There are different types of acid in wine- tartaric, malic, succinic, lactic and citric. If problems occur, different acids, such as acetic acid (think vinegar) can pop up later. The primary fermentation refers to sugars turning to alcohol. The secondary fermentation is a misnomer. It isn’t actually a fermentation, it is a bacteria that we introduce into the wine that converts malic acid into a higher pH acid, lactic acid.
Malic comes from the word mal, in Latin, meaning bad, or sour. Malic acid is most notably found in green apples. It really makes you pucker.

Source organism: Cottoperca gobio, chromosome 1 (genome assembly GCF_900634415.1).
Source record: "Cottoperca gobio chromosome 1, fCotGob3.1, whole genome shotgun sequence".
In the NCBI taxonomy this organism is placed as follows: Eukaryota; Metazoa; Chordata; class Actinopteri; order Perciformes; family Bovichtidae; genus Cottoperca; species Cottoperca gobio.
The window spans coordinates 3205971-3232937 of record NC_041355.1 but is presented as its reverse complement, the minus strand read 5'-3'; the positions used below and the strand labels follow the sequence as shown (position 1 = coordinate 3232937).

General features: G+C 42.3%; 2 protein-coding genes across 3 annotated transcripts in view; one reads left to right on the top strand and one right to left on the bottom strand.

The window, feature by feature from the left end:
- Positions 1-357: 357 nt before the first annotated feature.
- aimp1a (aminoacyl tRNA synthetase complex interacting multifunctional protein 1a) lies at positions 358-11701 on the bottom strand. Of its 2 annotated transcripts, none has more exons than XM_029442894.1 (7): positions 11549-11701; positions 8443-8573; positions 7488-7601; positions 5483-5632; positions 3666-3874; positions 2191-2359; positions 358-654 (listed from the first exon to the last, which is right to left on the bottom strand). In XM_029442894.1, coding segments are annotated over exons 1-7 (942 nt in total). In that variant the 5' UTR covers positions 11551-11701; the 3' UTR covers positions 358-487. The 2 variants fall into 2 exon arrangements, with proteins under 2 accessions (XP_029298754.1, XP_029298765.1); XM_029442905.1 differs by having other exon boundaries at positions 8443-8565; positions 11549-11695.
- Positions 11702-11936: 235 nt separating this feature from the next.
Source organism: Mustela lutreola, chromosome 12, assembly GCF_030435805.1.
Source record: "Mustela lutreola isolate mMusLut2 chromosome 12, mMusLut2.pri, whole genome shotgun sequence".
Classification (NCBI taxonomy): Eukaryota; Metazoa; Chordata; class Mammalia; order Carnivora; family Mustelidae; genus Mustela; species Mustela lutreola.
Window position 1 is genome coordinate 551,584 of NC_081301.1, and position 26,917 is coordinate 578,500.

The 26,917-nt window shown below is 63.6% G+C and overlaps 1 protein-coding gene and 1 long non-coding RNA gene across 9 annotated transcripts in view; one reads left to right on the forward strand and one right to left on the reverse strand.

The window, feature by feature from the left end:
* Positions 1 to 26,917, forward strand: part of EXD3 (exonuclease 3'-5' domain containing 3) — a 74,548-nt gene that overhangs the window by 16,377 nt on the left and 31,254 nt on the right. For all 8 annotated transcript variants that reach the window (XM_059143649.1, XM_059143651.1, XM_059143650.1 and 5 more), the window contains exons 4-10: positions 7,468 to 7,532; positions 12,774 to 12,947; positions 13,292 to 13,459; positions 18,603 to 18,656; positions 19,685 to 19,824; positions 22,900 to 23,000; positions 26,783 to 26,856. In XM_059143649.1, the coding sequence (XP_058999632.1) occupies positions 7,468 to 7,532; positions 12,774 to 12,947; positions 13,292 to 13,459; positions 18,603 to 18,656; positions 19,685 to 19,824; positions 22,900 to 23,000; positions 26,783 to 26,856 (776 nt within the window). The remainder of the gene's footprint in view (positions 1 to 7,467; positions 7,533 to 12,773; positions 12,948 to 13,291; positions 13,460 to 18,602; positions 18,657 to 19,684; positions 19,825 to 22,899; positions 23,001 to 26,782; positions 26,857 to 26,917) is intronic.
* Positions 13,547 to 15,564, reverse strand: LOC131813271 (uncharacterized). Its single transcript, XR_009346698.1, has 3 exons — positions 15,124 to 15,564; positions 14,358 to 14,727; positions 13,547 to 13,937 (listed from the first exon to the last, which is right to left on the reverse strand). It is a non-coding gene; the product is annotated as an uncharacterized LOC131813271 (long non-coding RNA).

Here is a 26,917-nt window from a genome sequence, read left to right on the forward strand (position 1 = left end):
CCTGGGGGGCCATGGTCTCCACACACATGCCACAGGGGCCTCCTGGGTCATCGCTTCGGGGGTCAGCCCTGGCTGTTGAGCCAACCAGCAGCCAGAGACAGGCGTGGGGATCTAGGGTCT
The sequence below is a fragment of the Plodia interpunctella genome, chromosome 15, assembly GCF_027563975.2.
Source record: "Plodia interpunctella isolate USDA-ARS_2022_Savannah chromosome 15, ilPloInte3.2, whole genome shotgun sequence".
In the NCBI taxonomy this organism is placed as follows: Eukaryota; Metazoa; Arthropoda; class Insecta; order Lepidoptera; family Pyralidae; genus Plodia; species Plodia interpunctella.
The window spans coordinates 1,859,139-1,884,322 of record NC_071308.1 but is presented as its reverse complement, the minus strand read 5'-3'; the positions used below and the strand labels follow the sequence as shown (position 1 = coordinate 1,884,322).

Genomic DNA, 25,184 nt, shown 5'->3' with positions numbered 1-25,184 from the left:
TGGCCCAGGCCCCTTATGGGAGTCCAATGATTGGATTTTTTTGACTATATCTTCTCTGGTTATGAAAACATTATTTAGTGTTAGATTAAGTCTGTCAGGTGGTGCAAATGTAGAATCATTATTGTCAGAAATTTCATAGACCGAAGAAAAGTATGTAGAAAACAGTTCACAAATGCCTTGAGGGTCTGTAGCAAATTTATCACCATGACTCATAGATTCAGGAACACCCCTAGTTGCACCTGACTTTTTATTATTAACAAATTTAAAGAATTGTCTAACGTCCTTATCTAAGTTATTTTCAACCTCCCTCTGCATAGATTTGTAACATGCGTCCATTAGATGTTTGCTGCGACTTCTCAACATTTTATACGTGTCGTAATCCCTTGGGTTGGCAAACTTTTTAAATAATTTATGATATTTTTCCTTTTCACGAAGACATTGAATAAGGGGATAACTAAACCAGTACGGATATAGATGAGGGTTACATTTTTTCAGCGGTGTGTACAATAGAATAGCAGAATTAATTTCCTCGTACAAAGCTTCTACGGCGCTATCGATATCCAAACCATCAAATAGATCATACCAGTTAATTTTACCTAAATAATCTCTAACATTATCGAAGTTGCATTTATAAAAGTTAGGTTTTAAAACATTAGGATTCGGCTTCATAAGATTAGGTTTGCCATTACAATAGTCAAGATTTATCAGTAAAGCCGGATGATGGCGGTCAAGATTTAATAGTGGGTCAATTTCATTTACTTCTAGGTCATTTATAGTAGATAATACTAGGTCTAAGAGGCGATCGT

Lactic acid is found in lactose products such as yogurt or milk and it is a much mellower acid. Red wines will generally be encouraged to go through malolactic fermentation while whites will generally not.
Diacetyl is a byproduct of the malolactic fermentation while the process is still in motion. It vanishes once the process is totally complete. It is the same chemical compound found in movie theatre popcorn butter and is responsible for all of those buttery Chardonnays that were stopped midway through the malolactic process on purpose.
The name of the game for us as we wind things down, is getting these wines through malolactic fermentation, racking and setting the barrels in a cold, clean room.